CALL. 09.09.2019: Reframing Empire: Imperialism, Anti-Imperialism and their Legacies in Public Histo
FECHA LÍMITE/DEADLINE/SCADENZA: 09/09/2019
FECHA CONGRESO/CONGRESS DATE/DATA CONGRESSO: 16-17/12/2019
LUGAR/LOCATION/LUOGO: Centre for Public History, Queen’s University Belfast (Belfast, Ireland)
ORGANIZADOR/ORGANIZER/ORGANIZZATORE: Centre for Public History
INFO: call - firstname.lastname@example.org
The manner in which empire is remembered, forgotten or imaginatively reconstructed plays a key role in forging national identity in many countries in the twenty-first century; it also, arguably, shapes how they imagine their future role on the global stage. The issue of how Britain engages with its imperial past, for example, has recently come to the fore through debates about how imperial and BAME history should be taught at schools, whether contentious imperial actors should be publicly commemorated, and through questions about the provenance of many museum collections. At the same time, citizens of its former empire in postcolonial nations have pressed the need for Britain to come to terms with its colonial legacies.
Within postcolonial states, moreover, the issue of who is forgotten or remembered as participating in anti-imperial struggles is itself contentious, with some commentators arguing that nationalist political elites have shaped the story of anti-colonial struggles to aggrandize their own roles at the expense of other subaltern actors.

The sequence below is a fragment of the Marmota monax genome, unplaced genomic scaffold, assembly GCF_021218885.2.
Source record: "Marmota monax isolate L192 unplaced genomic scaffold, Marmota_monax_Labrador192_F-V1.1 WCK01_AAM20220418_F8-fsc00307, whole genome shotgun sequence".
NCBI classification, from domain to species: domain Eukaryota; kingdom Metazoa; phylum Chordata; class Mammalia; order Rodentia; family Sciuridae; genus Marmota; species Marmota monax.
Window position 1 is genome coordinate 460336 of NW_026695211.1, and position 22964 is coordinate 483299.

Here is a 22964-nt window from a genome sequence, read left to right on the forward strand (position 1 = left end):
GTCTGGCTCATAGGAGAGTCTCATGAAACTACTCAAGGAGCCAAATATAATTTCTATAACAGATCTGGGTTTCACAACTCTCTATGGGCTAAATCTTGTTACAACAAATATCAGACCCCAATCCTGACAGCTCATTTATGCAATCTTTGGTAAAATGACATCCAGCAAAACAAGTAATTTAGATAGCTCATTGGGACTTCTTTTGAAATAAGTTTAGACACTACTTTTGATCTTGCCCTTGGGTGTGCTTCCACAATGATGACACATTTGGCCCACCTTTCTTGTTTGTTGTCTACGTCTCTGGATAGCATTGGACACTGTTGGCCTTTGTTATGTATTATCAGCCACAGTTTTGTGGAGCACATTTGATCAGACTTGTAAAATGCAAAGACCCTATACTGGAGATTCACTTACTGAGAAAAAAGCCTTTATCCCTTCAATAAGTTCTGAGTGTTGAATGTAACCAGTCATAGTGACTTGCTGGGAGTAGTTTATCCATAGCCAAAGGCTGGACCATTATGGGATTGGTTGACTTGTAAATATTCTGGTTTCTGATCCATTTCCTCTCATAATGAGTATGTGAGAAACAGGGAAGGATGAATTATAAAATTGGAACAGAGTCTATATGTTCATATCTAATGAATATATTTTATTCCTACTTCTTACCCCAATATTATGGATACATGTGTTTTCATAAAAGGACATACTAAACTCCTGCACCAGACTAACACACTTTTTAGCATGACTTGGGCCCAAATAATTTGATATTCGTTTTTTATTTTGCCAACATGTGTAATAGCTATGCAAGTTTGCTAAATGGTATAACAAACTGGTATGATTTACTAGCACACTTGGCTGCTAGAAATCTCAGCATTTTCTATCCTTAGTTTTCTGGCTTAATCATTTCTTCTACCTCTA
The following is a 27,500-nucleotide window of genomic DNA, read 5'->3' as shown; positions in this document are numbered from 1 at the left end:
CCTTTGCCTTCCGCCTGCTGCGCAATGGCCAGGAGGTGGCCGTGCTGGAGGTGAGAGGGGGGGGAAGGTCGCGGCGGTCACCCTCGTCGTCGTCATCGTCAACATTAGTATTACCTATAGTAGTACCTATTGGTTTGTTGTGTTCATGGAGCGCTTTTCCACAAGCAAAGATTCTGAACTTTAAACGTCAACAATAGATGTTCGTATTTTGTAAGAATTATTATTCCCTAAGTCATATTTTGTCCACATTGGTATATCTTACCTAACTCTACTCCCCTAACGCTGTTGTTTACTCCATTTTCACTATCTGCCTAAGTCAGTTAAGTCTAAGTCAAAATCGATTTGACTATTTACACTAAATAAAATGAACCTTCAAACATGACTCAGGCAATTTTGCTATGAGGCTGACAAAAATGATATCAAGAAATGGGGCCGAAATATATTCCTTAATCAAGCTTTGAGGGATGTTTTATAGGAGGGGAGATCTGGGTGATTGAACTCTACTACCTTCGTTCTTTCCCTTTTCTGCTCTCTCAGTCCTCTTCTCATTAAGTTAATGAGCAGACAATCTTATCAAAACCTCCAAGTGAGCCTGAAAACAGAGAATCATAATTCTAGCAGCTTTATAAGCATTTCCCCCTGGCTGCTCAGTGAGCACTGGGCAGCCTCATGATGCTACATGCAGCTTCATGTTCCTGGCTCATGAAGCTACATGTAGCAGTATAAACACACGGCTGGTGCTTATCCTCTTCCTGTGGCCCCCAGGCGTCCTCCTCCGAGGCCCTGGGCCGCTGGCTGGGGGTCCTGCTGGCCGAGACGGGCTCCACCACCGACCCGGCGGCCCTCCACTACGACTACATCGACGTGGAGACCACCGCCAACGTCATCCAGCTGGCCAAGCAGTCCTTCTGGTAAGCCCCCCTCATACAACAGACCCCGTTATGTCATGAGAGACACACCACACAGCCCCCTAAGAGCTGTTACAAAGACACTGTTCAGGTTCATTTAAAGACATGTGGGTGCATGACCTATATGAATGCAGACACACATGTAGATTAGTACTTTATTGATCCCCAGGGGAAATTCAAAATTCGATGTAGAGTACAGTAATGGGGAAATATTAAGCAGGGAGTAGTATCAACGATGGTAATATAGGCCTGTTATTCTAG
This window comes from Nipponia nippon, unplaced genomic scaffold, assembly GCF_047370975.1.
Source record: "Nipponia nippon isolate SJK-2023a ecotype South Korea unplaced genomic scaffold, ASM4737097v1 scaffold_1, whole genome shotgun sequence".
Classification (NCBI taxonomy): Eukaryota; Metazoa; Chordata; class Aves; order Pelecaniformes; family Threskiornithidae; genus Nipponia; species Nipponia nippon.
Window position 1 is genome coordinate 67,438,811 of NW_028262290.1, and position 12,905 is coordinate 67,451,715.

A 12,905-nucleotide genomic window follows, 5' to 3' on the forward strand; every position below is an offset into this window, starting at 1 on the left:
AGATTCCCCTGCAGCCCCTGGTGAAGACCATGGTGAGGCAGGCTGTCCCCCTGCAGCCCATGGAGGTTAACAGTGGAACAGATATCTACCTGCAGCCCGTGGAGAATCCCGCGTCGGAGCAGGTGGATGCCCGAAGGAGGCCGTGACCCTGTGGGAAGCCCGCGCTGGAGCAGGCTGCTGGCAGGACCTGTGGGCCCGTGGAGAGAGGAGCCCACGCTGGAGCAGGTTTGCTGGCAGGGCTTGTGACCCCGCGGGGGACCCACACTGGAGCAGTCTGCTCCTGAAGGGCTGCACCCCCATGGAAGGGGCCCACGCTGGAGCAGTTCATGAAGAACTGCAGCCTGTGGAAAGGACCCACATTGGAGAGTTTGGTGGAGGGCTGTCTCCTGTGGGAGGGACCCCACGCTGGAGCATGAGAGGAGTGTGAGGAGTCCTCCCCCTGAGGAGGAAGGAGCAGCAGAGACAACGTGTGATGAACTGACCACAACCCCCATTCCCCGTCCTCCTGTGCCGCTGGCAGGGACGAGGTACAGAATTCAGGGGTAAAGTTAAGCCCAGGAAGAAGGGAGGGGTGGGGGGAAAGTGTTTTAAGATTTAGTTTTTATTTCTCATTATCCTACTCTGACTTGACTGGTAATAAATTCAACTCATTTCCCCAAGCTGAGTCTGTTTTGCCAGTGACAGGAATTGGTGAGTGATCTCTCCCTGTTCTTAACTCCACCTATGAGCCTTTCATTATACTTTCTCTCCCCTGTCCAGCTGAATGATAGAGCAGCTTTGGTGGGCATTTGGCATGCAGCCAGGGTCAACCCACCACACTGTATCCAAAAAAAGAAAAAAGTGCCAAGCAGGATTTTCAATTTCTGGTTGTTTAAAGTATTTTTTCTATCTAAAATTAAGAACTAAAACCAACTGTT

The conference will seek to tackle these themes head on. We encourage applications from scholars at all career stages who engage with questions that include (but are not limited to):
- What are the debates in postcolonial nations about how their anti-imperial struggles are remembered and commemorated?
- How should educators around the world represent/present empire to the public, in schools and universities?
- How has the engagement of nations with their imperial past helped to define their identity in the twenty-first century?
- What roles do museums play in shaping how we see, understand and engage with imperial pasts?
- How might museums and heritage sites such as historic houses engage with their own imperial legacies?
- What challenges face scholars working on the public history of ancient empire?
We invite individual 20-minute papers, or panels of 3 papers. Skype panels are also welcome. Abstracts should not exceed 250 words, and should be accompanied by a short CV and sent to email@example.com by 9 September 2019. Notification of acceptance will be sent by 27 September 2019.
Bursaries: A limited number of bursaries of £300, covering the conference fee, travel, and accommodation, are available for postgraduate, ECR (within three years of PhD), and museum practitioners who are delivering a paper but not in receipt of institutional support. Anyone seeking to avail of this should indicate when emailing their abstract.